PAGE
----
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It sure looks like Microsoft is testing Xbox One game support on Windows 10 PCs

Game consoles have become more PC-like than ever, and that is especially true of the latest generation Xbox One. That doesn't mean you can play Xbox One games on your Windows system. Not yet, anyway. However, there is evidence to suggest that Microsoft is working towards that goal.

That evidence is found within Microsoft's Windows Insider program, in which participants are able to preview and test upcoming upgrades to Windows 10 before they are pushed out to the general populace. Recently, Microsoft has been asking Insiders to install and test of special edition of State of Decay, which it has made available for free.

"We’re excited to bring technology tailor-made for gaming to Windows. Help us validate these systems work as expected, and play State of Decay for free (limited time only!). Just tell us about any problems you encounter with installing and launching the game," Microsoft explained in a blog post.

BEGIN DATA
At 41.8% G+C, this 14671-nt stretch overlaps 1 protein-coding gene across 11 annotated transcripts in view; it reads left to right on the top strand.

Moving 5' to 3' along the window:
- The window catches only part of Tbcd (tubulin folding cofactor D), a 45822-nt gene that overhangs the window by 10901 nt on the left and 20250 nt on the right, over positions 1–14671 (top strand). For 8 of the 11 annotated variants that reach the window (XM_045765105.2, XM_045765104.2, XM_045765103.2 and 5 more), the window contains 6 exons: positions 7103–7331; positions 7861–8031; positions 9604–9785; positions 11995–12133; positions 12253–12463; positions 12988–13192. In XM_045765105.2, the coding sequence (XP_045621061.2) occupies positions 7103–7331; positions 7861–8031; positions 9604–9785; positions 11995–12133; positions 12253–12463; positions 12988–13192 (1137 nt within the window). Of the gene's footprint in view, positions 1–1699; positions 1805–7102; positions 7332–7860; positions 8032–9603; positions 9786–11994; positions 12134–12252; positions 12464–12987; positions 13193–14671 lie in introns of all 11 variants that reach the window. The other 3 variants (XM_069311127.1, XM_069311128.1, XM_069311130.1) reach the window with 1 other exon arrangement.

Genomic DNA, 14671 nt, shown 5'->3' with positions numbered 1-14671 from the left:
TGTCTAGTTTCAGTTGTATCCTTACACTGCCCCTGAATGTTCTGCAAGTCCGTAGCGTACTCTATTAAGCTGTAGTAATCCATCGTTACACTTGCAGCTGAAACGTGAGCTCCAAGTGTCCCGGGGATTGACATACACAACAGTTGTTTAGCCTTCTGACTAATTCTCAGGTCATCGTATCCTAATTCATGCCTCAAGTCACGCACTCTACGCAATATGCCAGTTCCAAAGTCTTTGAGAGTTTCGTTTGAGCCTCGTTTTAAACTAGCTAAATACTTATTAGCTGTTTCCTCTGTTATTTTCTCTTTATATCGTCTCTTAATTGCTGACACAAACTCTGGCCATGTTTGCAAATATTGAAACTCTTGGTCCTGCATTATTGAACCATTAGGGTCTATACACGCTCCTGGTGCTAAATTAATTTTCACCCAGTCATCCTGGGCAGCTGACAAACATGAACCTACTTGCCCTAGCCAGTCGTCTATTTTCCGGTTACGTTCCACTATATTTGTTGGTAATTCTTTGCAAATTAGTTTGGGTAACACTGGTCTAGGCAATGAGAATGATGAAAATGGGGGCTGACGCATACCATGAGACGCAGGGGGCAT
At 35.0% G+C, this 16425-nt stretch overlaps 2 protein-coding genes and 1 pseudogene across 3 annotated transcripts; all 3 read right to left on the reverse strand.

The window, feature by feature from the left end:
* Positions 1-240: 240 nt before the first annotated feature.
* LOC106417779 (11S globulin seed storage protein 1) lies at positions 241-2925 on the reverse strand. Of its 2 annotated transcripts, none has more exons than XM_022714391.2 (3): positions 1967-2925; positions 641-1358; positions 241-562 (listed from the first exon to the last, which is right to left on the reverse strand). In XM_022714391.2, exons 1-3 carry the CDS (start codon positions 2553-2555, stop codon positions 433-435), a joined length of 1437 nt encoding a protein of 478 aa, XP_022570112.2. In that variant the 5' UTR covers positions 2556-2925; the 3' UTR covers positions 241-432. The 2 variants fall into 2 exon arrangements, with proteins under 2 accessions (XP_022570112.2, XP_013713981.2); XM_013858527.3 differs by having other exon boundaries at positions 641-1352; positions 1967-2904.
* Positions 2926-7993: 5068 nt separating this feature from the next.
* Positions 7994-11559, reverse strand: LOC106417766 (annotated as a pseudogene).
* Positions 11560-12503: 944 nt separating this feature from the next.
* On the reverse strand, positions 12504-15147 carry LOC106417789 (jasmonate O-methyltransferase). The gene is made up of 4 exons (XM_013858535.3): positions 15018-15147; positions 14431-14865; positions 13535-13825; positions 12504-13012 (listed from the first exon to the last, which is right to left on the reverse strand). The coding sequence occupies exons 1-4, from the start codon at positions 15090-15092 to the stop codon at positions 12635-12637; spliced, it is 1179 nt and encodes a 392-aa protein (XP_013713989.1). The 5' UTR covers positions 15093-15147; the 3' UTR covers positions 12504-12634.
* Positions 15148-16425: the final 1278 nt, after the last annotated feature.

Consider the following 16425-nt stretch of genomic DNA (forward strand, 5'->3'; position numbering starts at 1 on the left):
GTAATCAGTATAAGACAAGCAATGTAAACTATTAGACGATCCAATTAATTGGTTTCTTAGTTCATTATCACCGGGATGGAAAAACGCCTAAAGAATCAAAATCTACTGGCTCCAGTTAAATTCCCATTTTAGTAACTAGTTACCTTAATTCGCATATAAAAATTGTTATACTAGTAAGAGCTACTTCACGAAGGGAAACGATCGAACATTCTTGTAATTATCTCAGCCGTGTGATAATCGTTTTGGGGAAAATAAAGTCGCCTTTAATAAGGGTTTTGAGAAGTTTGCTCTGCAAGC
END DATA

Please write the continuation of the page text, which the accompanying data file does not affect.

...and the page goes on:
That in and of itself is a hint that something is brewing, but digging deeper, there are some interesting tidbits that go along with it, as Brad Sams outlines on Thurrott.com. For example, the game does not download from the Microsoft Store server (serverdl.microsoft.com), and instead comes from assets1.xboxlive.com. Hmm.

It appears that Microsoft is pushing out the Xbox One version and not a PC port. Further evidence of this can be found in the .xvc file format the game uses. Microsoft introduced the .xvc file format in 2013 specifically for Xbox One games, and in this case, it can be installed using the updated PowerShell application in the Windows 10 19H1 test build.

Installing the game brings up a legacy DirectX setup prompt. The latest test build also installs a new Gaming Service app, Microsoft.GamingServices.app, with two accompanying drivers—xvdd.sys = XVD Disk Driver (Microsoft Gaming Filesystem Driver) and gameflt.sys = Gaming Filter (Microsoft Gaming Install Filter Driver).

Need further proof? Twitter user WalkingCat notes that the drivers contain references to Durango, which was the codename for the Xbox One.

What this ultimately means is that the next big update to Windows 10 could potentially introduce native support for Xbox One games. This could make it faster and easier for developers to push their console games to PC, though hopefully it doesn't lead to lazy experiences that fail to take advantage of what PCs can offer.